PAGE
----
Her father was the head of a firm that produced surgical instruments and equipment, a business that had been in Drayton hands for some generations (before that they were barbers, Ann told me, and this was true and not the joke I at first took it to be), and the family owned several valuable patents. Her mother did not work, she had never worked, though she'd had a good education. She, too, was from a prominent family, older and more distinguished if less prosperous than the Draytons, and she was an alumna of our school.

"She's one of those women," Ann said. "You know: she belongs to all these clubs and sits on all these boards, she goes to a lot of benefits and parties, and when she throws a party herself, it gets written up in the paper."

I did not know any woman like that.

Meet the Author

Sigrid Nunez's most recent novel is For Rouenna, a 2001 New York Times Notable Book. She has been the recipient of several awards, including a Whiting Writers' Award, the Rome Prize in Literature, and a Berlin Prize Fellowship. She lives in New York.


Sigrid Nunez is the author of the novels A Feather on the Breath of God, The Last of Her Kind and For Rouenna. She has received several awards, including a Whiting Writers' Award, the Rome Prize in Literature, and a Berlin Prize Fellowship. She lives in New York City.

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Last of Her Kind 3.9 out of 5 based on 0 ratings. 11 reviews.
Anonymous More than 1 year ago
Nunez's depiction of adolescence is so poignant and accurate. She creates such intimacy with her her characters.
Anonymous More than 1 year ago
This is a beautiful, raw, startlingly honest book. Feels like time travel to a much romanticized time- but looked at through clear- but never jaded, appreciative- but never idealizing, eyes- This book deserves more attention than it seems to have received.
Anonymous More than 1 year ago
read a few months ago and only remember I was not that impressed.
Anonymous More than 1 year ago
Guest More than 1 year ago
I thought this book was absolutely stunning - the prose was beautiful, the characters were complex, and the 'great love' of George was heartwrenching.
Guest More than 1 year ago
This book was incredibly difficult to follow. I found myself reading and re-reading sections. I also felt like a connection with the characters was never really made. Overall,this book was not as good as the reviews made it out to be.
Guest More than 1 year ago
There are many problems with this book. For one, the author jumps around a lot, dropping characters and plot lines as she goes. More important was that I never really felt that I knew George: what was important to her? how did the important events in her life play out? As for Ann, she seemed wooden and her sentiments sounded like platitudes. I knew all about her ideology but I never felt that the author made her a 3-dimensional character.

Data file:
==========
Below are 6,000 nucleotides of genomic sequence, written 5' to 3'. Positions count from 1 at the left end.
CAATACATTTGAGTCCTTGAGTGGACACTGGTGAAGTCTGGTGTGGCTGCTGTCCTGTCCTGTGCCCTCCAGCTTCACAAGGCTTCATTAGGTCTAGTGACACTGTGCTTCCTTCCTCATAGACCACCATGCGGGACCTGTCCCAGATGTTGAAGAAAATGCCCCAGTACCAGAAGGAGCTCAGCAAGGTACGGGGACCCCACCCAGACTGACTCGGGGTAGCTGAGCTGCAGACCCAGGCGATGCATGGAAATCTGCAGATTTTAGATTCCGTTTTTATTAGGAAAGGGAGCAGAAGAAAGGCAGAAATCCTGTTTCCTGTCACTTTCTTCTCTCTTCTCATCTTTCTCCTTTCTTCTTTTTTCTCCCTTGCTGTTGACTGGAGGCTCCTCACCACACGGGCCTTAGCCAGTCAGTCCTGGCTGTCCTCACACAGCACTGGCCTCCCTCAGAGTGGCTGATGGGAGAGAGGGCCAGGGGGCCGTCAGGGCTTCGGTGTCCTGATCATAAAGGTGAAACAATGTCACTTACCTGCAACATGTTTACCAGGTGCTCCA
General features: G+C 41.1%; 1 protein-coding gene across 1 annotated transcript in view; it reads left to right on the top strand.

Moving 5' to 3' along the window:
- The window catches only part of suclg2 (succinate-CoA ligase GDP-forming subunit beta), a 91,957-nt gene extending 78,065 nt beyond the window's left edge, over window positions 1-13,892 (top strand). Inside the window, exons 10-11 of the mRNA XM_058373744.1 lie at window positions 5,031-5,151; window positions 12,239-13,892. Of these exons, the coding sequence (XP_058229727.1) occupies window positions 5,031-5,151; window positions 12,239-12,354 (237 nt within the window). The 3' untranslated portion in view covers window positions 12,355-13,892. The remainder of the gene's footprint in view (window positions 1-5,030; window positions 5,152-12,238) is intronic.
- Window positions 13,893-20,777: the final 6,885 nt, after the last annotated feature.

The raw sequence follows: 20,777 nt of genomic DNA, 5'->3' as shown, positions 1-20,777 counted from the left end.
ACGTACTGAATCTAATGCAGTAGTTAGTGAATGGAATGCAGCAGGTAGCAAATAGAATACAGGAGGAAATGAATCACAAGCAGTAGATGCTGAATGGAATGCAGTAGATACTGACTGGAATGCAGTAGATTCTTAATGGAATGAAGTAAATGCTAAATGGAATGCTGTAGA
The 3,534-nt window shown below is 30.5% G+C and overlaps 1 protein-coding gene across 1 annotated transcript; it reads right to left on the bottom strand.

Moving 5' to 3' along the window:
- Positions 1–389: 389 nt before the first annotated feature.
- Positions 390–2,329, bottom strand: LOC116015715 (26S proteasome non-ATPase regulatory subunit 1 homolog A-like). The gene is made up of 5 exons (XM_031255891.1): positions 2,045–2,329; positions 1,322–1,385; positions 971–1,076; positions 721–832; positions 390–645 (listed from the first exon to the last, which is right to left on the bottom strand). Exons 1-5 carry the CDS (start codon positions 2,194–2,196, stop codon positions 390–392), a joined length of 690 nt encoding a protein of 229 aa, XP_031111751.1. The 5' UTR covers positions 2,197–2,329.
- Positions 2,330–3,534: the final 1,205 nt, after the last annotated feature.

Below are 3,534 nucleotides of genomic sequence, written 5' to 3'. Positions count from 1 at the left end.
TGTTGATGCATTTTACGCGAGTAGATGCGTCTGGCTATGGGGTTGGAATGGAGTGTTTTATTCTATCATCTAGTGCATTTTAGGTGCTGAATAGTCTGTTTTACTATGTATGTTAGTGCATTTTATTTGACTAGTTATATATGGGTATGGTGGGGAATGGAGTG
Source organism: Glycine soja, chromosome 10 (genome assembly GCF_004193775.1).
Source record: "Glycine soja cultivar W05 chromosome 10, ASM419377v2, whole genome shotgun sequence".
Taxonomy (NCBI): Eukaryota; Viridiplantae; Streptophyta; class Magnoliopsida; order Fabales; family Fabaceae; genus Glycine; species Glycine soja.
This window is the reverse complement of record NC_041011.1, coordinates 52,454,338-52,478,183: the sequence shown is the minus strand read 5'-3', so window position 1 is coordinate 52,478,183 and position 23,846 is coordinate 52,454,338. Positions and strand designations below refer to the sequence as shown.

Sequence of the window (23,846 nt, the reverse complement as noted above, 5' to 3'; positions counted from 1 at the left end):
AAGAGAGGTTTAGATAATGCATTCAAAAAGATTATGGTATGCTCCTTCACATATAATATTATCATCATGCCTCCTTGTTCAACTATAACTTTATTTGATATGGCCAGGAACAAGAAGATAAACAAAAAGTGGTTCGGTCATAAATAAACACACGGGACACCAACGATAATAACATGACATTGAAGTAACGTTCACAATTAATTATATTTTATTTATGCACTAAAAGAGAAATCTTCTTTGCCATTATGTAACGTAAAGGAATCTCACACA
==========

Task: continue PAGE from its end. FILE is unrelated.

Guest More than 1 year ago
Ms.Nunez captured the historical,social fabric of the sixties,she developed characters who were complicated, people who could not be easily loved, but who I wanted to know more, and understand. I felt the last part of the book fell apart ,and felt the author took us on too long of a journey with the prison scenes..became annoyed at the attempt to be so clever. Overall, it was a good book, not great.
Guest More than 1 year ago
The depth of character writing in this novel is what propelled me to keep reading. Weren't we all a little nervous about going to college and discovering who the roommate would be? I admired the two central characters for different reasons. Each has nuances that are familiar, fascinating and fabulous!
Guest More than 1 year ago
This is a wonderfully written book that brings anyone who lived in the unbelievable 60's right back into that time. The lives of Ann and George, so opposite, are yet so compelling. I felt it was like a historical novel of the times and made me laugh, cry, and reminisce about my own college friends, campus life and dreams attained and lost. I would recommend this book for everyone but expecially those who lived in the wonderfully idealistic decade of the 60's.
Guest More than 1 year ago
The story here is deep and full of richness. It follows two women during the time of the unrest of the 60's and how their lives unfold. You see innocence, greed, envy, pain, and growth. While it is diluted in some parts, it is moving and takes you into the mind of women and how they feel about their lives and those around them. While it is said we should always listen to our 'inner voice' this is a journey where that is clearly not the credo.